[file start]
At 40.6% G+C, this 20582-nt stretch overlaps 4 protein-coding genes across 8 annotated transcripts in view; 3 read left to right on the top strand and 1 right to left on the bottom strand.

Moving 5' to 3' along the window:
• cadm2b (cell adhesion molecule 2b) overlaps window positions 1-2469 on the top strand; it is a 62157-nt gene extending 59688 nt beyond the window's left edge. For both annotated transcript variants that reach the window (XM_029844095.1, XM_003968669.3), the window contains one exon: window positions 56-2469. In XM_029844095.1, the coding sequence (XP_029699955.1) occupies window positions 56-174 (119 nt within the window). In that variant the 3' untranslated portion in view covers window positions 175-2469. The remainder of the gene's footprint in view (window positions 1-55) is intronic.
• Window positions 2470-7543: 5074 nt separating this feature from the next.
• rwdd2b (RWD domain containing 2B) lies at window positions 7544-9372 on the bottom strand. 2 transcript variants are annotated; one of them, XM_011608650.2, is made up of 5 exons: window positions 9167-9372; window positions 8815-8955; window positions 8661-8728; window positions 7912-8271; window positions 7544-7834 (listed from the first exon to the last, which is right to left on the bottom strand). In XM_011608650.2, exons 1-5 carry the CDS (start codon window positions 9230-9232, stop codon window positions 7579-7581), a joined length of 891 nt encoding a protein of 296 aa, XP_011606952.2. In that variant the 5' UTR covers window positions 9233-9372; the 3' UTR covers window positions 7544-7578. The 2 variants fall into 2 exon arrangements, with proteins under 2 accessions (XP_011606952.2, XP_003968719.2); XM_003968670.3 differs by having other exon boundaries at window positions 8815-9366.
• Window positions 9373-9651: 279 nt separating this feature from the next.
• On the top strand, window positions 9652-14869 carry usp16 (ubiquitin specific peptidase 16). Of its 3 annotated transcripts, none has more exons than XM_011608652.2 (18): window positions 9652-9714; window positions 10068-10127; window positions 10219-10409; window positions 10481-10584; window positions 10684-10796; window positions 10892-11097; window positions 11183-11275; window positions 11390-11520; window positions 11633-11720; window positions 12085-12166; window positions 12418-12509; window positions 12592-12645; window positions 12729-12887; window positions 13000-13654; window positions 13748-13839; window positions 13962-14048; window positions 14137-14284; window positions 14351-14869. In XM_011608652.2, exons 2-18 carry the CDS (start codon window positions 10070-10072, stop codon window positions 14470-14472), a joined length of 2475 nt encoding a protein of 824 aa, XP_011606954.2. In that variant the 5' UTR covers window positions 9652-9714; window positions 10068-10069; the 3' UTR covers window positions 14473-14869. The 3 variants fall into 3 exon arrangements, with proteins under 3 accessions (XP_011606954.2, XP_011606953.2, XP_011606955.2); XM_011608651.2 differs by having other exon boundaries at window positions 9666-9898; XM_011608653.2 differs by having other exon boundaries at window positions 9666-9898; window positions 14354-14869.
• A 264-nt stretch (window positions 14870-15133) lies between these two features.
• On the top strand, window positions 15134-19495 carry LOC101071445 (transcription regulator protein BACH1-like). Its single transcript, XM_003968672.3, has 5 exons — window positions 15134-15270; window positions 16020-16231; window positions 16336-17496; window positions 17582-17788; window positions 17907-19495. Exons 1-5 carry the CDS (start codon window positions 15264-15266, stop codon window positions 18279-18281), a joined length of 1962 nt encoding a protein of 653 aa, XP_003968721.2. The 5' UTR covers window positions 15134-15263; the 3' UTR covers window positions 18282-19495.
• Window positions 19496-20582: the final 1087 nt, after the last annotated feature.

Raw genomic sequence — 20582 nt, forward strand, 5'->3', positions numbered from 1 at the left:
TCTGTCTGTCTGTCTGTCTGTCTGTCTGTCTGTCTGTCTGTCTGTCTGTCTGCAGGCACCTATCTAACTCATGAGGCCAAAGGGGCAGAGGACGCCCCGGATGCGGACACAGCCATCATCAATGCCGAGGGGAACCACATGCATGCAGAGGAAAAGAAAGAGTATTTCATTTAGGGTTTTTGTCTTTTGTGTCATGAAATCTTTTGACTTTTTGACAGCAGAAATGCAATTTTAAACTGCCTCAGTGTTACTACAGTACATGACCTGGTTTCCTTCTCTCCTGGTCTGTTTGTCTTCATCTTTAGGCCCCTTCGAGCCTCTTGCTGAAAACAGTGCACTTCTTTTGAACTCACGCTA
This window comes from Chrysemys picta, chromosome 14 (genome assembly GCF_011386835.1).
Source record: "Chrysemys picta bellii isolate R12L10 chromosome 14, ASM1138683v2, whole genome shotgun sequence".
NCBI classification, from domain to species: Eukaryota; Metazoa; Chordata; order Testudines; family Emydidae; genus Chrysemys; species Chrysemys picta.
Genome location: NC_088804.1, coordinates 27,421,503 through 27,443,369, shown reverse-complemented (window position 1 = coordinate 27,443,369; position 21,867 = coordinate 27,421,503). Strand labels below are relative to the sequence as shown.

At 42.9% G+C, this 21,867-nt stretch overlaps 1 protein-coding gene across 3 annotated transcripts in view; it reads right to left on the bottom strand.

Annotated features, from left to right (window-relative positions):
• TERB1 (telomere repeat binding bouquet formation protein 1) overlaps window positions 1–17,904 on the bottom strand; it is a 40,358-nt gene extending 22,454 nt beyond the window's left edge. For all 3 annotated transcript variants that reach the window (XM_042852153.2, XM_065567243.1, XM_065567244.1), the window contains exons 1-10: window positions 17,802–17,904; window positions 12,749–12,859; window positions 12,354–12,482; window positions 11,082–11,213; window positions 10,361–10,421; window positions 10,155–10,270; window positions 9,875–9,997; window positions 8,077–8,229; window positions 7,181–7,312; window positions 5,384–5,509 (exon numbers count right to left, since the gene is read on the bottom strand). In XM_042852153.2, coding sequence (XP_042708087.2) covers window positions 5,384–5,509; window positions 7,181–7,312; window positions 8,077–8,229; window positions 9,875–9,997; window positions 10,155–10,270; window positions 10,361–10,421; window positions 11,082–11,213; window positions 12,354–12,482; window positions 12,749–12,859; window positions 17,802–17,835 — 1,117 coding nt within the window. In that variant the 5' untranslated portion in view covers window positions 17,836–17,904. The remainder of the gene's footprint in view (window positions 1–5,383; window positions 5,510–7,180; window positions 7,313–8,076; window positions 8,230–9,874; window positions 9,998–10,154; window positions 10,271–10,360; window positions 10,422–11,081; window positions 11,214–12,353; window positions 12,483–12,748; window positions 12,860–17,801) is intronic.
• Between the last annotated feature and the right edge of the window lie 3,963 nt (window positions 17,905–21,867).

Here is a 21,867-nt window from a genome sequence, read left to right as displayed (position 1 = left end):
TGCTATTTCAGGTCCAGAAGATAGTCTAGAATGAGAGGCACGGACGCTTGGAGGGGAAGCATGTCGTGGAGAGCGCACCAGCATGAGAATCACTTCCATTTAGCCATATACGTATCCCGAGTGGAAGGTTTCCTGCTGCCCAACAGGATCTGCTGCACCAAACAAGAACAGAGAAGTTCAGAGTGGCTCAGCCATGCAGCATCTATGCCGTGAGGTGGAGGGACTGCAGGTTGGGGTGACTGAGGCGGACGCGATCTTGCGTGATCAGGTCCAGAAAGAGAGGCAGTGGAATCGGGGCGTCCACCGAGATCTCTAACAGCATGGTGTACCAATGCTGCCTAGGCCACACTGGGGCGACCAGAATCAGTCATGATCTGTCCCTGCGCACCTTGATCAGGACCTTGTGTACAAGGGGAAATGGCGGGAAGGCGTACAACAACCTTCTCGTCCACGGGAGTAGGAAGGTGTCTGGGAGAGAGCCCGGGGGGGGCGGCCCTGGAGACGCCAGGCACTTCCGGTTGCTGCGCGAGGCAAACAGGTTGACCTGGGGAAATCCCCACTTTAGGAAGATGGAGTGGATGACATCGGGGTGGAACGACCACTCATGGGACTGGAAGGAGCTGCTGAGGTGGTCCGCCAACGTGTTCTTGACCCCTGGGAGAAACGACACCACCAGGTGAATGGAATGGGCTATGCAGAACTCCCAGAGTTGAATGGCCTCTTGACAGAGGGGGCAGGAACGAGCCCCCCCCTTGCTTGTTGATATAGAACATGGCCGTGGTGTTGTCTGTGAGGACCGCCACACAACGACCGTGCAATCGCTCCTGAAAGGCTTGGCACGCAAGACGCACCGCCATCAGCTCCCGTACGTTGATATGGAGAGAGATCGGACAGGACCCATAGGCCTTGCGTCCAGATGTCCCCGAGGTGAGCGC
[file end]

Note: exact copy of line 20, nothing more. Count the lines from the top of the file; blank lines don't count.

• Between the last annotated feature and the right edge of the window lie 3,963 nt (window positions 17,905–21,867).